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John Irving ” a Prayer for Owen Meany»

Every sphere of human activity is imbued with a religious component, especially its direct reflection — literature. Probably, the image of Christ is more often found in books. How could it be otherwise?? A righteous Martyr who gave his life in the name of others, both those who believed in him and those who did not believe in him. The problem of sacrifice is not less often raised in literature, and when both paths are intertwined, an indelible impression on the souls of readers is guaranteed. As I have already said, the image of Christ is not a novelty for literature and art in General. We saw him in the” gospel of Jesus ” by Jose Saramago; partly in the image of Benji Compson in the work “Noise and fury”; we met him in the works of Bulgakov, Blok, Gumilev. Perhaps it is easier to point out writers who did not use this symbolic image in their work, but in each of the individual cases, you can weed out the unnecessary and find quite similar, and sometimes even identical, features of the image of Christ.

First of all, this is the already mentioned sacrifice, or rather, the desire for self-sacrifice. Born of ordinary people, he came to this world to lead these simple people to the light; the personification of the light component of the immortal antinomy of good and evil; the righteous and the Martyr; the symbol of the decline and rebirth of the human race. The writer focuses on one of the characters, sometimes fully distributes the “roles”, but in General, the image does not change from work to work; only its outer shell changes. To all this I can only add that I know only one book in which the outer shell and inner content of this centuries-old image are unlike any of the works I have previously read. This is not a classic, not a universally recognized masterpiece or standard of verbal art; it is a book by John Irving, ” a Prayer for Owen Meany.”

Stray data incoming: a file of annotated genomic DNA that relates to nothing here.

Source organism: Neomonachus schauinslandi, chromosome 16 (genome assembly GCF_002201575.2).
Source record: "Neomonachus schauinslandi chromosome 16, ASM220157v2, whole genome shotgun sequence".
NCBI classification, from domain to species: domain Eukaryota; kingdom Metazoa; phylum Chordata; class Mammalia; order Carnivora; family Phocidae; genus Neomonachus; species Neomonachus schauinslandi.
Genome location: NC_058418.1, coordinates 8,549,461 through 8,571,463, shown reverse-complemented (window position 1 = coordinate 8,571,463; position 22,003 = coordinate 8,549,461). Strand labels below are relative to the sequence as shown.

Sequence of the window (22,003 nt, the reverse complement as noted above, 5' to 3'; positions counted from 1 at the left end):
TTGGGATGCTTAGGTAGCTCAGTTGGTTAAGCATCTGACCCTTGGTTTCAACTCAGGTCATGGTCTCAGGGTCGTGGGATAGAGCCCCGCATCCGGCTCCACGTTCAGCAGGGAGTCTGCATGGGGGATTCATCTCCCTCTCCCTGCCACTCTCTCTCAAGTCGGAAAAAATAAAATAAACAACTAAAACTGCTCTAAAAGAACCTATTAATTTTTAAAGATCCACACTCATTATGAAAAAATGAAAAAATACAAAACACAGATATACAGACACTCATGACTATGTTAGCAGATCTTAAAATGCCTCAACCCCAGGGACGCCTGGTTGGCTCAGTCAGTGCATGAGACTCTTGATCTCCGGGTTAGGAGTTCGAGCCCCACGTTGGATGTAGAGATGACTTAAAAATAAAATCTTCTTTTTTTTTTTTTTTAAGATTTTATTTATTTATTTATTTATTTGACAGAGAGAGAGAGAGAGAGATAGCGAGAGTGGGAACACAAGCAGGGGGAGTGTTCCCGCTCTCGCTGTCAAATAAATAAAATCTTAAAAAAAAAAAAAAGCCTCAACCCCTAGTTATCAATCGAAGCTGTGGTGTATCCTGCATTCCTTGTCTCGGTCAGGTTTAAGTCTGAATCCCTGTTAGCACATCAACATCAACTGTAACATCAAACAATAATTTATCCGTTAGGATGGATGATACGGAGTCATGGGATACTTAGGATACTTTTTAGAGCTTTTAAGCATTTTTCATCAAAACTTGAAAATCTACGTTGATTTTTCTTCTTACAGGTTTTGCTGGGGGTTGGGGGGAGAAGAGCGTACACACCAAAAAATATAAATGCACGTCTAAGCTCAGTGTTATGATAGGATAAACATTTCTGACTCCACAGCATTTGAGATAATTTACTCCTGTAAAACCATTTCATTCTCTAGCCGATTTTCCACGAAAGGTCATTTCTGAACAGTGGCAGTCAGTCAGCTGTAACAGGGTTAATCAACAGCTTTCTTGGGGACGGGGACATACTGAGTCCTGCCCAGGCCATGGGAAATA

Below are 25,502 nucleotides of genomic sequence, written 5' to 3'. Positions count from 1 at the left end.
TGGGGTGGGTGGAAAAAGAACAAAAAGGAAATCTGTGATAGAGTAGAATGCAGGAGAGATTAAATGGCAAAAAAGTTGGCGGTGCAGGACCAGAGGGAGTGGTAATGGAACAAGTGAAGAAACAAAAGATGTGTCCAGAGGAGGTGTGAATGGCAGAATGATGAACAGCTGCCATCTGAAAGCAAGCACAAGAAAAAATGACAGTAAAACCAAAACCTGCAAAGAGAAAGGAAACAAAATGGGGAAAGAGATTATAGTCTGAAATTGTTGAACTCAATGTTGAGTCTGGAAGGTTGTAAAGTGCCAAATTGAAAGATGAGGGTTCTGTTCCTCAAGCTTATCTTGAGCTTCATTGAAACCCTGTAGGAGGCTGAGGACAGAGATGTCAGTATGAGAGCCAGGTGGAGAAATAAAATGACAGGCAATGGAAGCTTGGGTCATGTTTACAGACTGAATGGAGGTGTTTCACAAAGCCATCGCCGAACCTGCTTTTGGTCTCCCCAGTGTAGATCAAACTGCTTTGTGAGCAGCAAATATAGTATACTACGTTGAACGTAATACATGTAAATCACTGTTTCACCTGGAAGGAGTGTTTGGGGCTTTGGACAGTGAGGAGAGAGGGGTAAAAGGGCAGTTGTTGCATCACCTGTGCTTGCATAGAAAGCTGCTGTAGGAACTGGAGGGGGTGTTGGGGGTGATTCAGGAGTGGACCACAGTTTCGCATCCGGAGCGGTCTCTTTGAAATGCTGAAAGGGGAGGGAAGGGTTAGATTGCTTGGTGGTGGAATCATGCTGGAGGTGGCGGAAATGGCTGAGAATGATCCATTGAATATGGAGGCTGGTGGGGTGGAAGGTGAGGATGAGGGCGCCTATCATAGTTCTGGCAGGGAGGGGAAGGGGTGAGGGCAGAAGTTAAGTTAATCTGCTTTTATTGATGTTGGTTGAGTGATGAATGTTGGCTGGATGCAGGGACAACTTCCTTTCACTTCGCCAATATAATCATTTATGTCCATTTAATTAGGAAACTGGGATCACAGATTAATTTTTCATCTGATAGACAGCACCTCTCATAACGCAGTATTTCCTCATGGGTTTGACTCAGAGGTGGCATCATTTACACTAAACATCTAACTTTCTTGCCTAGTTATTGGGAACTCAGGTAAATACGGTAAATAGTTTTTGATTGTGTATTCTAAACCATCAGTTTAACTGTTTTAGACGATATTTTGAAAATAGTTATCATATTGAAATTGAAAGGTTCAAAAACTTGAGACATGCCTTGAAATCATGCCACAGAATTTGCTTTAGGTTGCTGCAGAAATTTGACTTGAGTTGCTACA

Briefly about the book
The story in the Prayer for Owen Meany is narrated by one John Wheelwright, an American immigrant living in Toronto. Filled with contempt for the land on which he grew up, he leaves for Canada, where he becomes a literature teacher at a girls ‘ school. His story is directly about his closest friend Owen Meany — a short guy with a very shrill and memorable voice. Owen Meany, a little Saint, unrecognized by anyone except his eternal companion and admirer, John Wheelwright. They share one terrible incident: at the age of 11, Owen accidentally kills the narrator’s mother, but this is not followed by a direct apology and a bitter remorse. Owen believes that this is a sign from above; he believes that his hands have become the instrument of God, and he is the messenger of God. Subsequent events further strengthen the faith in Owen Meany: he sees an angel, learns his own date of death, and in addition to everything, his parents tell him about his immaculate conception.

The realization of his own uniqueness literally “unties” Owen’s hands: he sometimes behaves in strange ways, allows himself unsolicited antics. It seems that he foresees every step, knows the answer to any question, can find a common language with anyone. It is obvious that this behavior of the boy does not find flattering reviews in the mouths of others, especially such religiously informed and deeply religious citizens as his native town was inhabited by. It is understood and accepted by only a few, one of whom was the narrator John. The story of Owen Meany is a story about how one person’s life makes another believe in God!